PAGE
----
Rob: And then I started reading this book and I’m like, “Wow, this is interesting.” I’m like this is really kind of stupid. Why would anybody want to get up early? And so, as I progressed, and I started reading it, I started doing the life SAVERS. I’m like, “Let’s give it a shot and see what happens.” And it has really literally transformed my life and I’m a big preacher of the Miracle Morning. I tell everybody about it and it’s pretty remarkable how it has empowered so many people to start their day off the right way.


Hal: Awesome. Well, I appreciate that. Well, let’s get into the book. And before we talk about The Law of Action though, I have to ask you about your daughter, Aiden. The book has a dramatic beginning about Aiden and you both almost dying and you all pulled together, and you overcame enormous odds. Why did you include this emotional story as the first chapter and then how is Aiden doing today?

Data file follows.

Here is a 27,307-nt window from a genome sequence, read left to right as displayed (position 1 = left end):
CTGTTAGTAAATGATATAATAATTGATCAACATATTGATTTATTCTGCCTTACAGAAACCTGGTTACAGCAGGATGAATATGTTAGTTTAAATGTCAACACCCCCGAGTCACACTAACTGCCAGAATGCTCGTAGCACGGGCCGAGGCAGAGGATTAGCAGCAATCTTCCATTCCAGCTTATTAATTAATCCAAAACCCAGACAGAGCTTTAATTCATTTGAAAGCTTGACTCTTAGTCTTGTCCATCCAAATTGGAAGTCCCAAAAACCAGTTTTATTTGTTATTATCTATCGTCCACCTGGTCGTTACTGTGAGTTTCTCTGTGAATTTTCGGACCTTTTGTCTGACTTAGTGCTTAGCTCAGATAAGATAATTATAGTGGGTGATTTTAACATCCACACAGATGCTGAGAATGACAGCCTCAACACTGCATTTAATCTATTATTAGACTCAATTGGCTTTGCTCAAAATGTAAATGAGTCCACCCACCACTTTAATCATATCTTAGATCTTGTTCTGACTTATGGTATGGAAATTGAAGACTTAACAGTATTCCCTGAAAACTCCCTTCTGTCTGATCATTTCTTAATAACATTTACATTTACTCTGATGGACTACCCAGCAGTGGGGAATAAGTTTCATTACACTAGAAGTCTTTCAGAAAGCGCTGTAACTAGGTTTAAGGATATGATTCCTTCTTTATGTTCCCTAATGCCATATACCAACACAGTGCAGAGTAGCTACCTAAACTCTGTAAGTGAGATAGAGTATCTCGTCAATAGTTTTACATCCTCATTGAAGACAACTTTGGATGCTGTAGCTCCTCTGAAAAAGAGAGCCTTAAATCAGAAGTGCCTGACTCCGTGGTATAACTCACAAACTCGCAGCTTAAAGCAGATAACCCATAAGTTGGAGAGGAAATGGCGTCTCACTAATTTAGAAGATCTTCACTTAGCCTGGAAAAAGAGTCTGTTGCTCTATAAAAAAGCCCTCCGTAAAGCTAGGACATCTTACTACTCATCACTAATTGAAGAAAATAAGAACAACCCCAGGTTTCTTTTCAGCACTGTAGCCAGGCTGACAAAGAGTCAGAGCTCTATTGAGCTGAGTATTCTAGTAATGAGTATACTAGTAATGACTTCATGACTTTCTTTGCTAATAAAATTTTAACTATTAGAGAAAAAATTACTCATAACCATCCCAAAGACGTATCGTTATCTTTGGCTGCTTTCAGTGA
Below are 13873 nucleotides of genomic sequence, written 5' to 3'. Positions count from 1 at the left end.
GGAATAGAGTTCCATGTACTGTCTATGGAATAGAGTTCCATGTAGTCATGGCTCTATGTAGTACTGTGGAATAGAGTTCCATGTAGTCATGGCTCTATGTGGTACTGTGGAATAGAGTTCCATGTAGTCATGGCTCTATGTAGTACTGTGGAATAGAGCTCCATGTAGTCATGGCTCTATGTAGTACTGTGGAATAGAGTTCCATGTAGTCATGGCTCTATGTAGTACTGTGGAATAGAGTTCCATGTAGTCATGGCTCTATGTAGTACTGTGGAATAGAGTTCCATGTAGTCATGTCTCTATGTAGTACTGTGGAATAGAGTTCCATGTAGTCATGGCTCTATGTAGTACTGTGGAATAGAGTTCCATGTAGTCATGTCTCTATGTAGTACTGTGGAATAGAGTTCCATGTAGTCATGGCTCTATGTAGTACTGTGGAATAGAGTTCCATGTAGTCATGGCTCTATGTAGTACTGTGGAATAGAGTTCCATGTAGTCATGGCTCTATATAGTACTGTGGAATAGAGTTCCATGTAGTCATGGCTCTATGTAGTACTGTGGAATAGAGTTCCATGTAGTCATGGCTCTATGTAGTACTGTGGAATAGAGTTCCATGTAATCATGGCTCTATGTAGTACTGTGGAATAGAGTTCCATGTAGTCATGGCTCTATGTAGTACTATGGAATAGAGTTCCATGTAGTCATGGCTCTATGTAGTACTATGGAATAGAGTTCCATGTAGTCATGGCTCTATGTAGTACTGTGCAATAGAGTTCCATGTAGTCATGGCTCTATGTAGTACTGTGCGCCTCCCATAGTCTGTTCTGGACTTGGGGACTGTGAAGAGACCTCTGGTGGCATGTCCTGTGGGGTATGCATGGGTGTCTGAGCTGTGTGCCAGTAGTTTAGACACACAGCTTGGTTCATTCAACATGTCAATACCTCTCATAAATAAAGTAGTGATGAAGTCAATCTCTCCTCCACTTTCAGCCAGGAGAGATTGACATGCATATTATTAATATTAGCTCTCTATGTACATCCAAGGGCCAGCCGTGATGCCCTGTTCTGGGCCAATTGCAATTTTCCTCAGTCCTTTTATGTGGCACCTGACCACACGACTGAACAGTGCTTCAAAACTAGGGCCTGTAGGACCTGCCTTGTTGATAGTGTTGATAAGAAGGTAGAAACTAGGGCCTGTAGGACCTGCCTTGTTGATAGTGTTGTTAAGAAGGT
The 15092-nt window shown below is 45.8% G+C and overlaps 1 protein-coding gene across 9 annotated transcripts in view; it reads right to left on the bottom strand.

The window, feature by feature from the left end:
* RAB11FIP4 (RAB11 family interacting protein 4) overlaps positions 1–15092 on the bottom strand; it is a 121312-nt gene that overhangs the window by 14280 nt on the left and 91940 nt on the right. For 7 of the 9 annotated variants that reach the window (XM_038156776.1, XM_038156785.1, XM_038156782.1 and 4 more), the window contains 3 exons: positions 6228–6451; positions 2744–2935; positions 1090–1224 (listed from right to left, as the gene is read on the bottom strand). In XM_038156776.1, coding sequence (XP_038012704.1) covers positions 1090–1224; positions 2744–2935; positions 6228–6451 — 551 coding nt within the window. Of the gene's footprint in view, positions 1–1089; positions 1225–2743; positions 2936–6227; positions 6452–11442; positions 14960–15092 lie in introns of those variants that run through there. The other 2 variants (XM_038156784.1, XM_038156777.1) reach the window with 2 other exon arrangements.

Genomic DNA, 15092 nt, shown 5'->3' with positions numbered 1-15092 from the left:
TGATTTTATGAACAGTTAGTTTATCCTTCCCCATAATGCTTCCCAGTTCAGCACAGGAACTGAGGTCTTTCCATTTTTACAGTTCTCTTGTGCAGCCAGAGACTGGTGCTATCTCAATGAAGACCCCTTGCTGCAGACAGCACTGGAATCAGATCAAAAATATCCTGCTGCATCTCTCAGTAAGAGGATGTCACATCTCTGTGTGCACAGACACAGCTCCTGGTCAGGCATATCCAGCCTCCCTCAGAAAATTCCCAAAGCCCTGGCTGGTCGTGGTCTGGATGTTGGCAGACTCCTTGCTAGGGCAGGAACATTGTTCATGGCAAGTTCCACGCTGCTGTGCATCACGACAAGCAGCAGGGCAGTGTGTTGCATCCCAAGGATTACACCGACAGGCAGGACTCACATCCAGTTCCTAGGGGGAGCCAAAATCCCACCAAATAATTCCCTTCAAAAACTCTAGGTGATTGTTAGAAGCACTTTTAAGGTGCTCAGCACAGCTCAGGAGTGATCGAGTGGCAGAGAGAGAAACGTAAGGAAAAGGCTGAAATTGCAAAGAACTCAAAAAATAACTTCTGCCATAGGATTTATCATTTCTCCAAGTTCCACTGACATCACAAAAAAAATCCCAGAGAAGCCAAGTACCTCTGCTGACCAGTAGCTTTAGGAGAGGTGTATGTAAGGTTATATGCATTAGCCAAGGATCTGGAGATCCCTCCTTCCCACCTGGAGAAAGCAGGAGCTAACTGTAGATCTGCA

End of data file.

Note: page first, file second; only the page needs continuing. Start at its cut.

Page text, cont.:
Rob: Well, I have to say that when you started talking about that, it’s still really fresh as I’m sure when you talk about what you went through with the car crash, there’s still an emotional connection and it’s still hard. I mean, my eyes are welling up at the moment and it’s brutal and the reason I included those things at the very beginning of the book because I wanted to get people’s attention and I wanted people to know that life is short and life is precious and at any given moment your life can change in a dime. And I also wanted to share that and as you read, you know being in the hospitals if you don’t take massive immediate action and start driving your chair in a hospital, you will not get the care that you deserve. You have to be an advocate for yourself or in the case of my daughter, Nikki and I have to be an advocate for her because she was in a coma and she was 14 years old.